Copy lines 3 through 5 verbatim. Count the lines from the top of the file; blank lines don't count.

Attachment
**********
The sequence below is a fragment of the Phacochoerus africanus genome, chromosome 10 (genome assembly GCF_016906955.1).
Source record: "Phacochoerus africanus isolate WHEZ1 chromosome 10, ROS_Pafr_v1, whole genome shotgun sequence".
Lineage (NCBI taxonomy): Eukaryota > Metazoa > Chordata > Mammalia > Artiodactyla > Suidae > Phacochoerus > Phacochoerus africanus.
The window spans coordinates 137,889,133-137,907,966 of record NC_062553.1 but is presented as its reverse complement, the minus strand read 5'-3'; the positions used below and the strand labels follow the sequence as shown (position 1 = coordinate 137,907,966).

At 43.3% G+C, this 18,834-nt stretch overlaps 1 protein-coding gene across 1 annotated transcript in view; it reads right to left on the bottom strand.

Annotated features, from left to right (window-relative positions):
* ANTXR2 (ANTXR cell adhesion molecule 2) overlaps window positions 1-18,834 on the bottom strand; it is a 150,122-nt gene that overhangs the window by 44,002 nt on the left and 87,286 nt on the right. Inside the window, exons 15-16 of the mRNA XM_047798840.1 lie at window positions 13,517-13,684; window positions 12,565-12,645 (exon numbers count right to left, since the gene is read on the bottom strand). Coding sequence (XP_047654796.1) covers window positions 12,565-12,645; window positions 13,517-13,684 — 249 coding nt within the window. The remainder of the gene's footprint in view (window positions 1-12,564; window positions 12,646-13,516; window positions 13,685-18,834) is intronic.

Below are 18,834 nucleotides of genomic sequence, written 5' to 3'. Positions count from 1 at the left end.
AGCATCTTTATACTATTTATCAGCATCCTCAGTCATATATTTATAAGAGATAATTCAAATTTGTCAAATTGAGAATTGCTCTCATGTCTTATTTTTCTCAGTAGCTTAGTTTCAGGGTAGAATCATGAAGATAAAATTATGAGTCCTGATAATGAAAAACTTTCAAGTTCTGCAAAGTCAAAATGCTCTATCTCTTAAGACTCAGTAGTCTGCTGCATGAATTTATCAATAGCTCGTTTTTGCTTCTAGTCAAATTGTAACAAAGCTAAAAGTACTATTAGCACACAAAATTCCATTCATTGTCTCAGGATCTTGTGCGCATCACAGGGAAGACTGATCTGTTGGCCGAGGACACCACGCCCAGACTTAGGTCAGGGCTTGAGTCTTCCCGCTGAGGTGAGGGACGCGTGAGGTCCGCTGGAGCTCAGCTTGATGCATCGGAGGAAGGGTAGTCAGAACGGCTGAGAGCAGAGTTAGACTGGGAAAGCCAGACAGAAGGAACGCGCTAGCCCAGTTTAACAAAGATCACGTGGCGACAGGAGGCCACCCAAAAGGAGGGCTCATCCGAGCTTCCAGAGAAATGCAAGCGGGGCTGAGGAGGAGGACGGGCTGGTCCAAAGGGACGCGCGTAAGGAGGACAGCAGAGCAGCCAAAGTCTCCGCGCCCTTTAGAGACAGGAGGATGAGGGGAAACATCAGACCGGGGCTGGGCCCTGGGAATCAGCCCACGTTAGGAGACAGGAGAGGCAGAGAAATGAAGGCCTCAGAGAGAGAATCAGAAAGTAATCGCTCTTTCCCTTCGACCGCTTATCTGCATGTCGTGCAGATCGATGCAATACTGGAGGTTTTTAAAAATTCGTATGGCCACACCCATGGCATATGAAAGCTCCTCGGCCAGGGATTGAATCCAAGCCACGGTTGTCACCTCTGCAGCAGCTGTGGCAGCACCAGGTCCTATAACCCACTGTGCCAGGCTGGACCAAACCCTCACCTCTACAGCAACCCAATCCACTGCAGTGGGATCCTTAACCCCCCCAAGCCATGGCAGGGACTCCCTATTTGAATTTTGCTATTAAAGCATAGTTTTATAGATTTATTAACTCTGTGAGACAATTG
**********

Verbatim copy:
Lineage (NCBI taxonomy): Eukaryota > Metazoa > Chordata > Mammalia > Artiodactyla > Suidae > Phacochoerus > Phacochoerus africanus.
The window spans coordinates 137,889,133-137,907,966 of record NC_062553.1 but is presented as its reverse complement, the minus strand read 5'-3'; the positions used below and the strand labels follow the sequence as shown (position 1 = coordinate 137,907,966).

At 43.3% G+C, this 18,834-nt stretch overlaps 1 protein-coding gene across 1 annotated transcript in view; it reads right to left on the bottom strand.